Tenant justified in breaking lease – tribunal
The owners of a run-down rental property have been ordered to repay bond and rent-in-advance to a tenant who broke their lease a week after signing.
The Victorian Civil and Administrative Tribunal (VCAT) ruled that the tenant was not bound by the agreement because she had not moved in – “taken possession” – and the premises were not in good repair, a situation covered under the State’s Residential Tenancies Act.
The decision was made despite the tenant having inspected the property, which was undergoing some repairs and being painted, and having signed an application including a clause stating that the applicant “accept the property as inspected”.
VCAT ruled that the clause provided the landlords with no protection because legislation said that a “tenancy agreement is invalid if it purports to exclude, restrict or modify… the exercise of a right conferred by this Act”.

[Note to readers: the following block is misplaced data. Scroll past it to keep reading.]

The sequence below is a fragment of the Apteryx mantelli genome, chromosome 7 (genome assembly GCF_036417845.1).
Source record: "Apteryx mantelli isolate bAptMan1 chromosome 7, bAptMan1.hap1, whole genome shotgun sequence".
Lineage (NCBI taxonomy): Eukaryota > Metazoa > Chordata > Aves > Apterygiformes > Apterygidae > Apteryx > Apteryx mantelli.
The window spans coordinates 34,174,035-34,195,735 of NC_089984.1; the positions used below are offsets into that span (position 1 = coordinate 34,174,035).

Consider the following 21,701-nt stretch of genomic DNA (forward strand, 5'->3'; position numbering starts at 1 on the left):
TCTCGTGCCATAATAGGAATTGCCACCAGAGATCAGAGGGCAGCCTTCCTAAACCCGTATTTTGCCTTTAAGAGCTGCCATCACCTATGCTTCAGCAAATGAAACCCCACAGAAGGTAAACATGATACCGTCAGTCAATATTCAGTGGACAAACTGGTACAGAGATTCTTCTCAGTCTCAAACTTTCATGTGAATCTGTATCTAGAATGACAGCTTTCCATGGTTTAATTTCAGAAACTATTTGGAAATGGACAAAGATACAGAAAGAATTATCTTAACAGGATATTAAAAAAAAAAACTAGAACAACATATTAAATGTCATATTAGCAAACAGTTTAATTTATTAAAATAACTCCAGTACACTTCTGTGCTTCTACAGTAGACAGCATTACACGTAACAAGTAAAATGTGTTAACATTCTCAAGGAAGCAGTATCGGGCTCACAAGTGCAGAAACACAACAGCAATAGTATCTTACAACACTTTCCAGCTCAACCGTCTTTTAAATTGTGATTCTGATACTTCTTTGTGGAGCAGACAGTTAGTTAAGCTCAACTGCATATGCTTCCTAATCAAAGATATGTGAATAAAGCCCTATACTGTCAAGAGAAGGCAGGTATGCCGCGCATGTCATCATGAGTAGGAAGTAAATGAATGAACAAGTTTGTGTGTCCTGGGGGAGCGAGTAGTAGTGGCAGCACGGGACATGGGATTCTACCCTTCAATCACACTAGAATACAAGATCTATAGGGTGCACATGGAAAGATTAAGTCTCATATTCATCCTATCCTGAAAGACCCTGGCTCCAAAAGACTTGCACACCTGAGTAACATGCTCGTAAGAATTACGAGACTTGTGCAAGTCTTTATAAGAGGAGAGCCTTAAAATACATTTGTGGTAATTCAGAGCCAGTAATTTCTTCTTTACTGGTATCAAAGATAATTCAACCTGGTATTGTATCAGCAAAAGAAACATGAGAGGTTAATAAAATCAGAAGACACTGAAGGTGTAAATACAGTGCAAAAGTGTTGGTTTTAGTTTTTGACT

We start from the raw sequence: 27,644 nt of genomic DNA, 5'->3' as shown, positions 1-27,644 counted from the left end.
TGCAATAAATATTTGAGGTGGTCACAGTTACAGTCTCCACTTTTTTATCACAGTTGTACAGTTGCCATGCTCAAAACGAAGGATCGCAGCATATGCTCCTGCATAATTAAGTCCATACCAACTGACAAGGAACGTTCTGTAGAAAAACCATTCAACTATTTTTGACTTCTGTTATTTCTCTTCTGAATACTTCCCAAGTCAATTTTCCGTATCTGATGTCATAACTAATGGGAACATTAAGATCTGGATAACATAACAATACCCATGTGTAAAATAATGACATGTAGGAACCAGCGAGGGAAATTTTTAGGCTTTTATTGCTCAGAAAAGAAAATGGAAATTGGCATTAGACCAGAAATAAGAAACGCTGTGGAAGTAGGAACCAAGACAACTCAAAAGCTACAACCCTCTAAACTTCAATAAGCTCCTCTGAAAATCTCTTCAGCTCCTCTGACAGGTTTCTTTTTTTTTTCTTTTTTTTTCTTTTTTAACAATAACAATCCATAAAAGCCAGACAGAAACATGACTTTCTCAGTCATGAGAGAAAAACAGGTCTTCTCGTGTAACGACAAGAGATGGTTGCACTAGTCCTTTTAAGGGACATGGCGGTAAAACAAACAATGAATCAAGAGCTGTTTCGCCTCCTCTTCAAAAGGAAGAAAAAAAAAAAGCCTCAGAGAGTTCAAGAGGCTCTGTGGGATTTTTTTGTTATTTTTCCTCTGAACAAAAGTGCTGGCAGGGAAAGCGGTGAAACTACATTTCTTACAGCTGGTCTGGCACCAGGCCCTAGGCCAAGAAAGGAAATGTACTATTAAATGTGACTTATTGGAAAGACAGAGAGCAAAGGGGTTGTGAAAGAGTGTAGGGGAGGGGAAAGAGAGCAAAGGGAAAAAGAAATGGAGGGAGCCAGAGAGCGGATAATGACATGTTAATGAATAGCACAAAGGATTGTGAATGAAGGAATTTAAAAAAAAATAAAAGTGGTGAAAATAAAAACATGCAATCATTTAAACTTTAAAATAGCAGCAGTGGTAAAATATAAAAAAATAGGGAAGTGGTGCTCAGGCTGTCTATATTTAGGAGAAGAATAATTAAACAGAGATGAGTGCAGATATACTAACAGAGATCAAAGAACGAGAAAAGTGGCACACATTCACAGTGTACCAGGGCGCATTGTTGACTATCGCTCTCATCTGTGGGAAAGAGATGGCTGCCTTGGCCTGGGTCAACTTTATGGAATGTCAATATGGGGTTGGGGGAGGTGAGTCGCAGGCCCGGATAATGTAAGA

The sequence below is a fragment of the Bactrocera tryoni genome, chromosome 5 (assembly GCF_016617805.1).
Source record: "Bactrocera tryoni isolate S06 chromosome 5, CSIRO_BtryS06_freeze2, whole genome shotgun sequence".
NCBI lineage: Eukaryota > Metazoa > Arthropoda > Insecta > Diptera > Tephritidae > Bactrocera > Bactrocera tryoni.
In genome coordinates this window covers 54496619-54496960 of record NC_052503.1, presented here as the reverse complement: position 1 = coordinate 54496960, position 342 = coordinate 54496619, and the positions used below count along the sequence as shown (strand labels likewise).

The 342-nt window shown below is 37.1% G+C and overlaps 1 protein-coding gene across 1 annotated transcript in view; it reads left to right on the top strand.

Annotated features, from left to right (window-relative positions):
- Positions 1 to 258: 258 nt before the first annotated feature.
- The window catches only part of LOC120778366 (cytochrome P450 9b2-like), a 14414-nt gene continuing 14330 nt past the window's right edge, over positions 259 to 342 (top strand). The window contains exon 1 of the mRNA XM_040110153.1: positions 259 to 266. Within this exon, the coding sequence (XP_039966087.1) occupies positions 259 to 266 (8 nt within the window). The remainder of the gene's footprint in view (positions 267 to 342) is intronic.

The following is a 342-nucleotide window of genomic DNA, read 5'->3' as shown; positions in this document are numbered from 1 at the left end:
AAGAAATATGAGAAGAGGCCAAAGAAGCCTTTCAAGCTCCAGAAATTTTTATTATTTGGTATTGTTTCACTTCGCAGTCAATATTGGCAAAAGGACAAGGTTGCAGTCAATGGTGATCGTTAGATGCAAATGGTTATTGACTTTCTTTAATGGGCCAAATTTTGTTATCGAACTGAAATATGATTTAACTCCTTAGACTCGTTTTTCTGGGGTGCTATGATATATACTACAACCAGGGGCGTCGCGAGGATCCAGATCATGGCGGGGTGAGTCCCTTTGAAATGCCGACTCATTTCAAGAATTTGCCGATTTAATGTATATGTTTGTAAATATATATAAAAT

The main problems with the property included the need for electrical repairs, repairs to doors and windows for security and the presence of asbestos.
RentCover Executive General Manager Sharon Fox-Slater said the case could be valuable in helping to convince landlords about the importance of undertaking repairs between tenancies.
“By conducting the necessary repairs and maintenance, landlords can not only avoid this type of situation but may also be able to charge more rent,” she said.